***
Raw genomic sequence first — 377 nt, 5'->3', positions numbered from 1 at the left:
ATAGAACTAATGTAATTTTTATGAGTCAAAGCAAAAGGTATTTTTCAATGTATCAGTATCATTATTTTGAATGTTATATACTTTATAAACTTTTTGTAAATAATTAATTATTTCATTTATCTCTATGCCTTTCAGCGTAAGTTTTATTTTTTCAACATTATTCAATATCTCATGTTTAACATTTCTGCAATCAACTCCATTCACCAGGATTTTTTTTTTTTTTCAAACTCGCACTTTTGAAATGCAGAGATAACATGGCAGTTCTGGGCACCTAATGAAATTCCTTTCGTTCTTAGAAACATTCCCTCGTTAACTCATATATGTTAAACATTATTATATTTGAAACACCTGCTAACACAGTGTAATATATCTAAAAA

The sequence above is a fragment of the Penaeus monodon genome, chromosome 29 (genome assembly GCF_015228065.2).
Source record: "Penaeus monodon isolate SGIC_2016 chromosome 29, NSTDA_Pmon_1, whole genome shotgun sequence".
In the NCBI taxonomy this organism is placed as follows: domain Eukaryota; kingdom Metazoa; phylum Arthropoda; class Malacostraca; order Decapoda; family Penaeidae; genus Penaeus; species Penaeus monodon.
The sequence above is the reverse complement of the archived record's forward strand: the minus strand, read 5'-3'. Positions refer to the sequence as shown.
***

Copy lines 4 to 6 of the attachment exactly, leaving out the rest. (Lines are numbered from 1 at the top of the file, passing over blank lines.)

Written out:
Source record: "Penaeus monodon isolate SGIC_2016 chromosome 29, NSTDA_Pmon_1, whole genome shotgun sequence".
In the NCBI taxonomy this organism is placed as follows: domain Eukaryota; kingdom Metazoa; phylum Arthropoda; class Malacostraca; order Decapoda; family Penaeidae; genus Penaeus; species Penaeus monodon.
The sequence above is the reverse complement of the archived record's forward strand: the minus strand, read 5'-3'. Positions refer to the sequence as shown.